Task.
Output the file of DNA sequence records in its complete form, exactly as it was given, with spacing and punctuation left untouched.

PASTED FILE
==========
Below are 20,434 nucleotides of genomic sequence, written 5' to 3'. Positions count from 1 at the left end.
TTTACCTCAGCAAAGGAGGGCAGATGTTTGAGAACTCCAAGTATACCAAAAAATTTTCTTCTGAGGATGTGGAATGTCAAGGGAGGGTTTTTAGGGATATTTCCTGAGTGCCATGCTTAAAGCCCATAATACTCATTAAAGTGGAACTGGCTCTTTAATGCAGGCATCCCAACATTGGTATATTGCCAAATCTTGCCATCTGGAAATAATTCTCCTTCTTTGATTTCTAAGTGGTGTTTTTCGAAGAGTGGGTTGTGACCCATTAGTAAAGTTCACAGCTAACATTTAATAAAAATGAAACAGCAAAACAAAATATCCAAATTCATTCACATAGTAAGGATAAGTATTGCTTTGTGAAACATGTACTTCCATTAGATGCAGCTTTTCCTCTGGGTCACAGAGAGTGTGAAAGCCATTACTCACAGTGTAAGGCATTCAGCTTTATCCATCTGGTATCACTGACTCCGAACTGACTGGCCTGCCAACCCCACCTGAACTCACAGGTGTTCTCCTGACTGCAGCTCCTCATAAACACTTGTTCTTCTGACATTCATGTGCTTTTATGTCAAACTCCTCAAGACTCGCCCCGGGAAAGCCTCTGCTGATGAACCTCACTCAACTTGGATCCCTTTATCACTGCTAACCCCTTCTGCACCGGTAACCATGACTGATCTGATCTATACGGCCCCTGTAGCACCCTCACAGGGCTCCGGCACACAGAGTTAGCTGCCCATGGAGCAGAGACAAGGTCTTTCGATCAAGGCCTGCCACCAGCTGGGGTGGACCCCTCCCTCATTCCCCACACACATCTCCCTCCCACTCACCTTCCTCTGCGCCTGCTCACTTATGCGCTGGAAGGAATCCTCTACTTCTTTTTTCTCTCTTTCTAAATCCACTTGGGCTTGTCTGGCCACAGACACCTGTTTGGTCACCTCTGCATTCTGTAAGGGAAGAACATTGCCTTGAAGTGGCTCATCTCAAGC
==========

Below are 20,434 nucleotides of genomic sequence, written 5' to 3'. Positions count from 1 at the left end.
TTTACCTCAGCAAAGGAGGGCAGATGTTTGAGAACTCCAAGTATACCAAAAAATTTTCTTCTGAGGATGTGGAATGTCAAGGGAGGGTTTTTAGGGATATTTCCTGAGTGCCATGCTTAAAGCCCATAATACTCATTAAAGTGGAACTGGCTCTTTAATGCAGGCATCCCAACATTGGTATATTGCCAAATCTTGCCATCTGGAAATAATTCTCCTTCTTTGATTTCTAAGTGGTGTTTTTCGAAGAGTGGGTTGTGACCCATTAGTAAAGTTCACAGCTAACATTTAATAAAAATGAAACAGCAAAACAAAATATCCAAATTCATTCACATAGTAAGGATAAGTATTGCTTTGTGAAACATGTACTTCCATTAGATGCAGCTTTTCCTCTGGGTCACAGAGAGTGTGAAAGCCATTACTCACAGTGTAAGGCATTCAGCTTTATCCATCTGGTATCACTGACTCCGAACTGACTGGCCTGCCAACCCCACCTGAACTCACAGGTGTTCTCCTGACTGCAGCTCCTCATAAACACTTGTTCTTCTGACATTCATGTGCTTTTATGTCAAACTCCTCAAGACTCGCCCCGGGAAAGCCTCTGCTGATGAACCTCACTCAACTTGGATCCCTTTATCACTGCTAACCCCTTCTGCACCGGTAACCATGACTGATCTGATCTATACGGCCCCTGTAGCACCCTCACAGGGCTCCGGCACACAGAGTTAGCTGCCCATGGAGCAGAGACAAGGTCTTTCGATCAAGGCCTGCCACCAGCTGGGGTGGACCCCTCCCTCATTCCCCACACACATCTCCCTCCCACTCACCTTCCTCTGCGCCTGCTCACTTATGCGCTGGAAGGAATCCTCTACTTCTTTTTTCTCTCTTTCTAAATCCACTTGGGCTTGTCTGGCCACAGACACCTGTTTGGTCACCTCTGCATTCTGTAAGGGAAGAACATTGCCTTGAAGTGGCTCATCTCAAGC